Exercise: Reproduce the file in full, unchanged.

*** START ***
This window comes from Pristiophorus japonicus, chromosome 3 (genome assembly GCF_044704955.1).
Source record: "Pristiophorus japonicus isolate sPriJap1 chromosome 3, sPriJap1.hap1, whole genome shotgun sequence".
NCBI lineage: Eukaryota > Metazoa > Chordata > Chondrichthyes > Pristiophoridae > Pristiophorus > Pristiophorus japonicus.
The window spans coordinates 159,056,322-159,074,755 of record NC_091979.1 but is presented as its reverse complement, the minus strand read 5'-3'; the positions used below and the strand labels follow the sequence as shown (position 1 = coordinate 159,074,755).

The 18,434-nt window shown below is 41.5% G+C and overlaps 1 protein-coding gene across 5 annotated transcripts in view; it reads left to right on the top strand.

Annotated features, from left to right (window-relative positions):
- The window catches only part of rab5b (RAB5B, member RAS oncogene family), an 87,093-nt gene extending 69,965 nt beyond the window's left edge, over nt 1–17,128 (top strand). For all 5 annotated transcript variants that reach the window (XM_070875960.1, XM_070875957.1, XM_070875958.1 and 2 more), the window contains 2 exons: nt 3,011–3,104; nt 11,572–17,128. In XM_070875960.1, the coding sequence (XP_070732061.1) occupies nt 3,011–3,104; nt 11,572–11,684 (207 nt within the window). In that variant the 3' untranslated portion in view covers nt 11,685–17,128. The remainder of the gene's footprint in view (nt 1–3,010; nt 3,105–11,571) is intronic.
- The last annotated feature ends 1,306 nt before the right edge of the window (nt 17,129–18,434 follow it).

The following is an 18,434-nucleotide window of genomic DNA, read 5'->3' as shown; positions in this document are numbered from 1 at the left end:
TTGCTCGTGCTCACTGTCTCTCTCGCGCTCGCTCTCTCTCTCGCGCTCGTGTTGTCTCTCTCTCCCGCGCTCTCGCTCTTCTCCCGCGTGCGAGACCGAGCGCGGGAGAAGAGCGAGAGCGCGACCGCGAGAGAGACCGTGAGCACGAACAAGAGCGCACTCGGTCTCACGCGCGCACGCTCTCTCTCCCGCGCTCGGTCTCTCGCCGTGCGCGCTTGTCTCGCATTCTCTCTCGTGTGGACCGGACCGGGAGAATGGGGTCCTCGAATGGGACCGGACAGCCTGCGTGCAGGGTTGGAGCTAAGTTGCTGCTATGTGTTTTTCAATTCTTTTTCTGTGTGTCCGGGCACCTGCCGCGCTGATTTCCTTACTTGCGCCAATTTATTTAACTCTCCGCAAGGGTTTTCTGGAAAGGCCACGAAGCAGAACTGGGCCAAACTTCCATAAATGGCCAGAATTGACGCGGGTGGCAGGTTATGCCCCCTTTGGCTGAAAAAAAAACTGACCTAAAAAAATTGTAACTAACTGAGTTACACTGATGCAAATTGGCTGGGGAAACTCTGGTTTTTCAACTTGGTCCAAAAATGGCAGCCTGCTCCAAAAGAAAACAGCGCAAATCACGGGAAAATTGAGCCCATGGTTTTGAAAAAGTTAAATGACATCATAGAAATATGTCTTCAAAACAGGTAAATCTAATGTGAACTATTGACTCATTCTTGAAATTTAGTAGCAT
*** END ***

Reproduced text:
This window comes from Pristiophorus japonicus, chromosome 3 (genome assembly GCF_044704955.1).
Source record: "Pristiophorus japonicus isolate sPriJap1 chromosome 3, sPriJap1.hap1, whole genome shotgun sequence".
NCBI lineage: Eukaryota > Metazoa > Chordata > Chondrichthyes > Pristiophoridae > Pristiophorus > Pristiophorus japonicus.
The window spans coordinates 159,056,322-159,074,755 of record NC_091979.1 but is presented as its reverse complement, the minus strand read 5'-3'; the positions used below and the strand labels follow the sequence as shown (position 1 = coordinate 159,074,755).

The 18,434-nt window shown below is 41.5% G+C and overlaps 1 protein-coding gene across 5 annotated transcripts in view; it reads left to right on the top strand.

Annotated features, from left to right (window-relative positions):
- The window catches only part of rab5b (RAB5B, member RAS oncogene family), an 87,093-nt gene extending 69,965 nt beyond the window's left edge, over nt 1–17,128 (top strand). For all 5 annotated transcript variants that reach the window (XM_070875960.1, XM_070875957.1, XM_070875958.1 and 2 more), the window contains 2 exons: nt 3,011–3,104; nt 11,572–17,128. In XM_070875960.1, the coding sequence (XP_070732061.1) occupies nt 3,011–3,104; nt 11,572–11,684 (207 nt within the window). In that variant the 3' untranslated portion in view covers nt 11,685–17,128. The remainder of the gene's footprint in view (nt 1–3,010; nt 3,105–11,571) is intronic.
- The last annotated feature ends 1,306 nt before the right edge of the window (nt 17,129–18,434 follow it).

The following is an 18,434-nucleotide window of genomic DNA, read 5'->3' as shown; positions in this document are numbered from 1 at the left end:
TTGCTCGTGCTCACTGTCTCTCTCGCGCTCGCTCTCTCTCTCGCGCTCGTGTTGTCTCTCTCTCCCGCGCTCTCGCTCTTCTCCCGCGTGCGAGACCGAGCGCGGGAGAAGAGCGAGAGCGCGACCGCGAGAGAGACCGTGAGCACGAACAAGAGCGCACTCGGTCTCACGCGCGCACGCTCTCTCTCCCGCGCTCGGTCTCTCGCCGTGCGCGCTTGTCTCGCATTCTCTCTCGTGTGGACCGGACCGGGAGAATGGGGTCCTCGAATGGGACCGGACAGCCTGCGTGCAGGGTTGGAGCTAAGTTGCTGCTATGTGTTTTTCAATTCTTTTTCTGTGTGTCCGGGCACCTGCCGCGCTGATTTCCTTACTTGCGCCAATTTATTTAACTCTCCGCAAGGGTTTTCTGGAAAGGCCACGAAGCAGAACTGGGCCAAACTTCCATAAATGGCCAGAATTGACGCGGGTGGCAGGTTATGCCCCCTTTGGCTGAAAAAAAAACTGACCTAAAAAAATTGTAACTAACTGAGTTACACTGATGCAAATTGGCTGGGGAAACTCTGGTTTTTCAACTTGGTCCAAAAATGGCAGCCTGCTCCAAAAGAAAACAGCGCAAATCACGGGAAAATTGAGCCCATGGTTTTGAAAAAGTTAAATGACATCATAGAAATATGTCTTCAAAACAGGTAAATCTAATGTGAACTATTGACTCATTCTTGAAATTTAGTAGCAT